Pizza. Ubiquitous and controversial in equal measure. On the one hand, I’ve eaten something loosely described as pizza everywhere from the islands of Thailand to the boondocks of the United States, and most countries in the world have some sort of cheap, dough-based dish topped with local produce – think of Turkish lahmacun or German flammkuchen. On the other hand,
So when I discovered that Amsterdam is in the grip of a new wave of strictly Neapolitan-style pizzerias, I was eager to try them. Maybe one of them would transport me back to the sun-soaked terraces of Naples, circa 2000? The first I ate at was nNea, which only opened earlier this year in West to huge critical acclaim. Their dough takes over 50 hours to produce, and the result is like a warm pillow… fantastic, if you’re in it for the dough. (If you’re the kind of person who leaves pizza bones on their plate, nNea is going to look like a waste of calories.)
We tried the quattro pomodori, because it sounded like a nice change from the quattro formaggi that you see in most places. The tomatoes were sunny and bright and flecked with oregano, which was just as well since (I had missed this on the menu) it was a vegan pizza. As flavoursome as those tomatoes were, I missed the cheese, and the base ended up a little wet. But I appreciate the fact that nNea is trying to make their pizzas more accessible to those following a plant-based diet. We also tried the amatriciana pizza, because it included the magic word guanciale – possibly my favourite pork-based ingredient in the world. Think bacon but ten times sexier. The amatriciana also involved pecorino, basil, chilli oil and a decent layer of tomato sauce but without mozzarella. All in all, the entire meal felt lighter than usual (no pizza coma experienced) despite the doughiness. And the two pizzas together (we shared) balanced each other out in terms of richness and saltiness. I only had one glass of wine (a smooth red from Ischia) but the drinks and service seemed to be up to the same quality as the pizza.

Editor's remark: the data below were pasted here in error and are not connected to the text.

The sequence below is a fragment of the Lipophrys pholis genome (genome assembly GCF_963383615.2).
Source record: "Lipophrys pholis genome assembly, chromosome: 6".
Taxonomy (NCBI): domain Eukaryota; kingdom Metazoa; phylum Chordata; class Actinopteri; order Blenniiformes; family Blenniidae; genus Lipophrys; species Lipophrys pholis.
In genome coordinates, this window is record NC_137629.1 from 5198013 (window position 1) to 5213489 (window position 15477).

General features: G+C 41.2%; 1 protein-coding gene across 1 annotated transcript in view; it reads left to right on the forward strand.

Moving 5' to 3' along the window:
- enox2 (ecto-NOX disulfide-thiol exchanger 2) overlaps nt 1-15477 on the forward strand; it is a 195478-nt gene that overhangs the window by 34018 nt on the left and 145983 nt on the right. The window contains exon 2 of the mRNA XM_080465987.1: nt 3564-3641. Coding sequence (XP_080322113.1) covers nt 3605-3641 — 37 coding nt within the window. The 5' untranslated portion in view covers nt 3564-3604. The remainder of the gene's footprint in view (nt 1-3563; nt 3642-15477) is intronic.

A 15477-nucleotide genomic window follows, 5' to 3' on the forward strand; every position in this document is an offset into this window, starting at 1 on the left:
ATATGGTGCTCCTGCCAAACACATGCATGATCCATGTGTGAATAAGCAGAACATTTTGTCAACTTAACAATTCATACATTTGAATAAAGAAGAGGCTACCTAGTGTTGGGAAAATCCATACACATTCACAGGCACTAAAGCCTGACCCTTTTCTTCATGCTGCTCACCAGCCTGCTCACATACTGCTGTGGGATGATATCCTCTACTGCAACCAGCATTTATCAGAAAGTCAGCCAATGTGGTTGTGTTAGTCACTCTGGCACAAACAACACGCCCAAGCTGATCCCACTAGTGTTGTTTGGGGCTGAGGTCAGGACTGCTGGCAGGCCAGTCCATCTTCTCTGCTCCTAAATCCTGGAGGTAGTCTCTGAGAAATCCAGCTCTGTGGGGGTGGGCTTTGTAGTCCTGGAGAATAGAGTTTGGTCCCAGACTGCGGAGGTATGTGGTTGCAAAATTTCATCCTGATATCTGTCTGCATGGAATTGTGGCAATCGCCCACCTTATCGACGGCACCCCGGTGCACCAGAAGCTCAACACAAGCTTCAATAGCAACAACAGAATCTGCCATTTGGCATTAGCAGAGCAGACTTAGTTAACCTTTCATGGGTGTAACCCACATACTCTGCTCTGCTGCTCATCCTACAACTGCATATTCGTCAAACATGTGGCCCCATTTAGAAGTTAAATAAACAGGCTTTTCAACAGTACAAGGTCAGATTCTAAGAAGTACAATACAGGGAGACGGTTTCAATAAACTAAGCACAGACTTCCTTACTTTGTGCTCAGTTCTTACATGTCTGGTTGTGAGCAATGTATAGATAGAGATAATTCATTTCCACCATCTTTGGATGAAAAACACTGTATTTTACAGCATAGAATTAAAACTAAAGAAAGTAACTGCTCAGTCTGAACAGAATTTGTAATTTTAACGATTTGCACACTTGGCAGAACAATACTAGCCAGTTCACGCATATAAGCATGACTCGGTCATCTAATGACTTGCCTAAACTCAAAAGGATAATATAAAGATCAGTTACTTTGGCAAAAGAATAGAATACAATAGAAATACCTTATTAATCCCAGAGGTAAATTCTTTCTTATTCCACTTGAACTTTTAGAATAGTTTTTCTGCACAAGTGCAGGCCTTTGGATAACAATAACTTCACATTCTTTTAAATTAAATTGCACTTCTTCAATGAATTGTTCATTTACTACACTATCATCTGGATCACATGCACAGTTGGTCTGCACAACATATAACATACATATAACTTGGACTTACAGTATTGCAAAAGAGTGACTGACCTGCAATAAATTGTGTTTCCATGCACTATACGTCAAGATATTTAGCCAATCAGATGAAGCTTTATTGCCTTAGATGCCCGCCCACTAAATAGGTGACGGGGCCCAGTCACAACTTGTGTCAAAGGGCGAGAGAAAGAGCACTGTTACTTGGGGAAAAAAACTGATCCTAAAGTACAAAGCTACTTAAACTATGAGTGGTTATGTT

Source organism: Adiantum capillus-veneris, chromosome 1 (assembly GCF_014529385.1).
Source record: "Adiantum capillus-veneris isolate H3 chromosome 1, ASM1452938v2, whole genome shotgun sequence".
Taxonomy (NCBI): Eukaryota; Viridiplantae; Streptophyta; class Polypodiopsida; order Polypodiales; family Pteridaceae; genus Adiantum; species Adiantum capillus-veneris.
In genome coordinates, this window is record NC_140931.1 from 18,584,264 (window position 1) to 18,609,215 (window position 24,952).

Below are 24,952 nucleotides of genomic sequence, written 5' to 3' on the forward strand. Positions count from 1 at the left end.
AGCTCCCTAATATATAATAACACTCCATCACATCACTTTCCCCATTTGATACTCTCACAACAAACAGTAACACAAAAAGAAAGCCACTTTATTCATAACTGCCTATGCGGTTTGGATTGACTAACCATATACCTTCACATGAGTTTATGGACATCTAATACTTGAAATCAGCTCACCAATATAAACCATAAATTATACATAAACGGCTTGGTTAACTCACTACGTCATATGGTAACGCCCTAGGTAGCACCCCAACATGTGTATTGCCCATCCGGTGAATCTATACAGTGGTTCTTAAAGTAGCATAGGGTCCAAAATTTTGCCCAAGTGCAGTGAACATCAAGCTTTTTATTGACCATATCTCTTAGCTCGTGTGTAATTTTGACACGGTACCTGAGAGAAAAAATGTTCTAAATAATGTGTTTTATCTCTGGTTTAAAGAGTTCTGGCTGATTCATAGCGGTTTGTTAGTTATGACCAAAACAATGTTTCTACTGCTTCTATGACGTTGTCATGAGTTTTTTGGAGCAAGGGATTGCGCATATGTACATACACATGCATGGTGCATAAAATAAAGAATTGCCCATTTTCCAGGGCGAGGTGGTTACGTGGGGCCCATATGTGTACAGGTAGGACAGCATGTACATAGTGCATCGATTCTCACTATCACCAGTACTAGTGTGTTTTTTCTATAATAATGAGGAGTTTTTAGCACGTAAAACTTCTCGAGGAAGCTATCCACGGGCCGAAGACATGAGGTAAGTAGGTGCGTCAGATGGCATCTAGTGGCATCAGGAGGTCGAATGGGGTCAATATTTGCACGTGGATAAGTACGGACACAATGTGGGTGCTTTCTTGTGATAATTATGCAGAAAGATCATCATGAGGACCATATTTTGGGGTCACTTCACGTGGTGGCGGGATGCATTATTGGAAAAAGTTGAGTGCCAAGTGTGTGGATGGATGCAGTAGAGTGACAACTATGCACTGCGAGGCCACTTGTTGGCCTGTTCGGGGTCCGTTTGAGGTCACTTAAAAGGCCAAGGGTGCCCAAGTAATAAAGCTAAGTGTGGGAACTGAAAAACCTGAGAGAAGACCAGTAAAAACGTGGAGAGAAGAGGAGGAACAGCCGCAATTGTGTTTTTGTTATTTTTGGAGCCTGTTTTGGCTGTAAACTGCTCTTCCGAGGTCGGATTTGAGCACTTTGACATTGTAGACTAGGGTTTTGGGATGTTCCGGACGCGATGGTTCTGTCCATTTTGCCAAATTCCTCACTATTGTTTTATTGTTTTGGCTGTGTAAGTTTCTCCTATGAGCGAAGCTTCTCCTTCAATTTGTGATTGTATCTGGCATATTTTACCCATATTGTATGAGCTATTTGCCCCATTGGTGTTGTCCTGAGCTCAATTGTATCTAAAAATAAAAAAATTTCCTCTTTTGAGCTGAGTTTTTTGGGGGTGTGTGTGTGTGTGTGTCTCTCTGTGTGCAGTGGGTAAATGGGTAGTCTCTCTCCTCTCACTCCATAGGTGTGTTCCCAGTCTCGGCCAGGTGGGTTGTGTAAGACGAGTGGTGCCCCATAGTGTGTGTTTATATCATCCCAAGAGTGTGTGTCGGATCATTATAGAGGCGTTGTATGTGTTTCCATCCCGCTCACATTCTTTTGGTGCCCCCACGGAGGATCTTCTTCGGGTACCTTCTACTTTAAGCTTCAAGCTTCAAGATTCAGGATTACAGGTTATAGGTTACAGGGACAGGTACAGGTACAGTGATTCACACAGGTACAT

Second on my list was Pizza Beppe: accredited by the Associazione Verace Pizza Napoletana, it now has three branches in Amsterdam, of which we tried their Middenweg location. Their pizza oven is in the middle of the room, which makes for atmosphere and warmth, and the Italian service is just as warm and friendly. Here, we tried the margherita salsiccia, which was made with San Marzano tomatoes, cow’s milk mozzarella from Agerola, basil, and fennel sausage. The dough was good, although slightly less puffy than nNea’s and with a drier bottom. However, I resent it when I order a €16 pizza and can count the number of pieces of sausage on one hand. Beppe’s “menu tip” is the tartufo, so we gamely ploughed through a Coppa di Parma pizza topped with rocket and truffle sauce as well – and at least here the toppings seemed to be rather more plentiful.
Prices were pretty comparable at the two pizzerias, with the food at Beppe costing slightly more but the wine at nNea being a little pricier. Either way, you’re going to spend somewhere between €17 and €24 per person for a pizza and a glass of wine, depending on which pizza you choose. Which is not an insignificant amount of money for something that is primarily… dough. Albeit Associazione Verace Pizza Napoletana-certified dough.
So, did nNea or Beppe live up to my summer of ’00 pizza memories? In a word: no. But then again, I doubt anything ever will. In the meantime, my favourite pizza in Amsterdam still comes from La Perla, where I’ve been ordering whatever pizza involves artichoke and/or ‘nduja for a decade. Experts tell me that La Perla serves Roman-style pizza, which is how I’ve reached the conclusion that it’s the style I probably prefer. But really – it’s all academic. At the end of the day, pizza – like most comfort food – is utterly subjective, laden with memories, and dictated by emotion. My love of La Perla is as bound up with my experience of Amsterdam in 2009 as my first Napoli pizza was bound up with my experience of southern Italy in 2000. And that’s ok. Because, as the Italians have taught us, pizza is worth getting passionate about.